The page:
|1.||The United Kingdom of Great Britain & Northern Ireland||22-March-1989||25-October-1991|
|2.||The Kingdom of the Netherlands||31-March-1989||1-July-1991|
|3.||The People’s Republic of China||12-October -1989||12-November- 1991|
|4.||The Kingdom of Denmark||13-January- 1992||6-January- 1995|
|5.||The Swiss Confederation||8-October-1991||16-January-1993|
|6.||The Federal Republic of Germany||24-February-1995||23-November-1998|
|7.||The Federation of Malaysia||8-November-1996||18-April-1997|
B. Executed And Unratified BITs (Between The Republic of Ghana and Other Countries)
|Other Country to the Agreement||Date of Signature|
|1.||Republic of France||26-March-1999|
|2.||Republic of Cuba||3-November-1999|
|3.||Socialist Republic of Romania||14- September 1989|
|4.||Republic of Mauritius||18-May-2001|
|6.||La Cote d’Ivoire||4-November -1997|
|7.||Republic of Botswana||17-July-2007|
|8.||Republic of Barbados||28 -April 2008|
|9.||Republic of Burkina Faso||18-May -2001|
|10.||Republic of Benin||18- May -2001|
|11.||Republic of Guinea||18-May- 2001|
|12.||The Kingdom of Spain||6-October – 2006|
|13.||Republic of Zambia||18-May – 2001|
|14.||People’s Republic of Bulgaria||20 – October – 1989|
|15.||Federal Republic of Yugoslavia||25-April- 2000|
|16.||Republic of Turkey||1-March- 2016|
List of Ghana’s Agreements for the Avoidance of Double Taxation
A. Executed And Ratified DTAs (Between The Republic of Ghana and Other Countries)
|Other Country to the Agreement||Date of Entry into force|
|1.||Belgium||17th October, 2008|
|2.||Denmark||10th November, 2015|
|3.||France||1st April, 1997|
|4.||Germany||14th December, 2007|
|5.||Italy||5th July, 2006|
|6.||Netherlands||12th November, 2008|
|7.||South Africa||23rd April, 2007|
|8.||Switzerland||30th December, 2009|
|9.||United Kingdom||10th August, 1994|
B. Executed And Unratified DTAs (Between The Republic of Ghana and Other Countries)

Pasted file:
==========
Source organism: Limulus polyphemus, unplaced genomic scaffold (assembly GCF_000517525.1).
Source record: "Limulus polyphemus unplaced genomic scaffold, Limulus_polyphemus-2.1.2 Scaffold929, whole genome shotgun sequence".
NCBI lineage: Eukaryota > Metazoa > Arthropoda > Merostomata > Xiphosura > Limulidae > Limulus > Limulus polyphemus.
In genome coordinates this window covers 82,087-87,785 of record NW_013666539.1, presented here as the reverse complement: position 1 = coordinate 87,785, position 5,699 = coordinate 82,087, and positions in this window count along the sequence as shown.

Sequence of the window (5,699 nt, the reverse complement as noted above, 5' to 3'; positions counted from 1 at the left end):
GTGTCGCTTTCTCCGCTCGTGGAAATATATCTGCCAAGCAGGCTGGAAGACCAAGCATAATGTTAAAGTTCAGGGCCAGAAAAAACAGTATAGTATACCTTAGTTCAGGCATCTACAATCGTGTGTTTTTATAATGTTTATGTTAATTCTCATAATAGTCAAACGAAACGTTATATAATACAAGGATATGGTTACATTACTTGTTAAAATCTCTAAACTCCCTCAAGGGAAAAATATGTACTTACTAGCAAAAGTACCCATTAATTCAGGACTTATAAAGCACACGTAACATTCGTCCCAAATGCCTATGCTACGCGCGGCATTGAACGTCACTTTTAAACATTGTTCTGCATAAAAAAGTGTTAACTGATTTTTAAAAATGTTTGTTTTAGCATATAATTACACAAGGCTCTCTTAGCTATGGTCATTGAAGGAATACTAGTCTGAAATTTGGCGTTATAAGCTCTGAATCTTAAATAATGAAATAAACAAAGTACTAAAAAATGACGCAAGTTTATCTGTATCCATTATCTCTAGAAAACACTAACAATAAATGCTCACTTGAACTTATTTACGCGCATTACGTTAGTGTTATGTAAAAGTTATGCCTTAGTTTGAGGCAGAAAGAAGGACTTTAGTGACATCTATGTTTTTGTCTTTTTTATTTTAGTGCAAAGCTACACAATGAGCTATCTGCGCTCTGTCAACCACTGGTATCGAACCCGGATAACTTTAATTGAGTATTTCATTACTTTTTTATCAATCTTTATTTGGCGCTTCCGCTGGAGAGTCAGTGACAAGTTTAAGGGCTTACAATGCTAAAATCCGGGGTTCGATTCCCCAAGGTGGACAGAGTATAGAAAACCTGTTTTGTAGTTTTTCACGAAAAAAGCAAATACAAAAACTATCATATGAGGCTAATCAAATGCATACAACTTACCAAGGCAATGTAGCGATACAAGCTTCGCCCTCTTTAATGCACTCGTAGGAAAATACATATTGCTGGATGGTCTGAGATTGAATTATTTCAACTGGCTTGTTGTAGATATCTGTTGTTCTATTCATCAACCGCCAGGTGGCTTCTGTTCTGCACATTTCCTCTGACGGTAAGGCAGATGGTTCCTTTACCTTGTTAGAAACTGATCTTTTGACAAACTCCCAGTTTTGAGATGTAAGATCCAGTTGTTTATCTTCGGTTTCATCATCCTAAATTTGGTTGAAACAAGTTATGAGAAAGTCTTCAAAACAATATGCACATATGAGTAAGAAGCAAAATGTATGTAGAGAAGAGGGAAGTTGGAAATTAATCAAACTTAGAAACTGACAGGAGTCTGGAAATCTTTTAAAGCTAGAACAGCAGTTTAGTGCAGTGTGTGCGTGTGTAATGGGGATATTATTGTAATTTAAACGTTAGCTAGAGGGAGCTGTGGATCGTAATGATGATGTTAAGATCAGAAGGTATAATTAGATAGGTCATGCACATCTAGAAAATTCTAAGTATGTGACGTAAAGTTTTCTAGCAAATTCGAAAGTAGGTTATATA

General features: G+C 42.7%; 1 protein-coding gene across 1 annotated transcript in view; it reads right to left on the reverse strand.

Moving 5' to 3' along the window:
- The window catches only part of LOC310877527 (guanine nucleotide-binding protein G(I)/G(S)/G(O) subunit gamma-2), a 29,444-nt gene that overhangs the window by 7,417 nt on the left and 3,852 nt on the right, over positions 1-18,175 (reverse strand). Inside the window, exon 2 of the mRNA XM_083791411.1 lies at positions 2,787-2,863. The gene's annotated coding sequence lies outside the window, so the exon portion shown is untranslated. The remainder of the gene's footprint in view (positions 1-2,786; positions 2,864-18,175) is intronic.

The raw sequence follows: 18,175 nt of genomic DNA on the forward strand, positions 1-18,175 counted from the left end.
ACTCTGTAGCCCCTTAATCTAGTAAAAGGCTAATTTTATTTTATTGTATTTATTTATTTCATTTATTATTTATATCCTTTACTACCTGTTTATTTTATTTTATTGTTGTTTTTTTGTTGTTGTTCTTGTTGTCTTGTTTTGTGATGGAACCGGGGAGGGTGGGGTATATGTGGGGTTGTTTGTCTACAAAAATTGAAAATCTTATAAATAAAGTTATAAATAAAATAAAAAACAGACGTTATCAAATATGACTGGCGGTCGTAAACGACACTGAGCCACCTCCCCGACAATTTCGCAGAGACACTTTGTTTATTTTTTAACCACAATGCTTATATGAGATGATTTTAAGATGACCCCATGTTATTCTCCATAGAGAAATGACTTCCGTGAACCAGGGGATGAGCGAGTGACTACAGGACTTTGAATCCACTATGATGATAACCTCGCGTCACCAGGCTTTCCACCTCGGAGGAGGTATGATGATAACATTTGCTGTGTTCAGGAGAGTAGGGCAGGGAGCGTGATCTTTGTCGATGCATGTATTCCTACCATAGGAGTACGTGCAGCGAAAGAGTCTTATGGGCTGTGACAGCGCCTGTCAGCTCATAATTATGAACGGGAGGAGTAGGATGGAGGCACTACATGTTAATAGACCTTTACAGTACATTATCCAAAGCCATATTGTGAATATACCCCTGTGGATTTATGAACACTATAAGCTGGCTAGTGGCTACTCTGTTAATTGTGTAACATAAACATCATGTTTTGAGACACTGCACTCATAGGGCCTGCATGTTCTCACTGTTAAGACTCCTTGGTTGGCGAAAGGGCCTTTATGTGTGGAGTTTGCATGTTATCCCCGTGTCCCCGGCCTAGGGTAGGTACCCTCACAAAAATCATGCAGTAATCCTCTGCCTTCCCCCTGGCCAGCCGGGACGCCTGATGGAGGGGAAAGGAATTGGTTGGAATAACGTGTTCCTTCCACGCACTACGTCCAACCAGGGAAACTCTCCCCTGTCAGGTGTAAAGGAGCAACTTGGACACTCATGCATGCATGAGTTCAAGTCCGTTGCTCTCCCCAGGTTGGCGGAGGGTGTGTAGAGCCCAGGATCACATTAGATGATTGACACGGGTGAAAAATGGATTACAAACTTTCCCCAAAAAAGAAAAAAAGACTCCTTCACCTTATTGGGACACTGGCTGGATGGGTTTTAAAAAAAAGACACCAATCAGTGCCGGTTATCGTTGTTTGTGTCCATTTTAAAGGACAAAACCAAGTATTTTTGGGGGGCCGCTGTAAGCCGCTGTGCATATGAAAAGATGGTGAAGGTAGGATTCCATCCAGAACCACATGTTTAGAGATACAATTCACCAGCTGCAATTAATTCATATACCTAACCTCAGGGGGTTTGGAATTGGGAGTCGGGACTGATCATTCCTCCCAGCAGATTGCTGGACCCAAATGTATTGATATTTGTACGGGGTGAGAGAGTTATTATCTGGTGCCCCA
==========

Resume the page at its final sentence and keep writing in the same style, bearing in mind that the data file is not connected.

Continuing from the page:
|Other Country to the Agreement||Signed (Not Entered Into Force)|
|1.||Mauritius||11th March, 2017|
|2.||Morocco||7th February, 2017|
|3.||Singapore||31st March 2017|
The vision and policy direction of the new government is one of hope, jobs, wealth creation, and a robust economy that supports a thriving private sector.
This vision is crystalized in a comprehensive set of initiatives and critical interventions outlined in the maiden budget statement and economic policy of the government for the medium to long term toward achieving the industrial transformation of Ghana’s economy.
While addressing key challenges like stability of the macro economy, monetary and fiscal discipline and reliability of power for businesses, new initiatives like the stimulus package to improve the competitiveness of existing Ghanaian industries, reduction in the tax burden on enterprises and reform of the regulatory environment will lead to a more business friendly economy.
Other initiatives include the establishment of one multi-purpose industrial park in each administrative region, One District, One Factory, Planting for Food and Jobs as well as the development of strategic anchor industries as new pillars of growth for the Ghanaian economy.
The successful implementation of these several initiatives will create an industrialized economy that creates jobs; a modernized agricultural sector that emphasizes value addition and an integrated business infrastructure that truly cranks up the private sector as the engine of growth.
In the words of H.E. Nana Addo Dankwa Akufo-Addo, President of the Republic of Ghana “There could not be a better opportunity to “Make in Ghana” and to make it in Ghana. Ghana is open for business again!”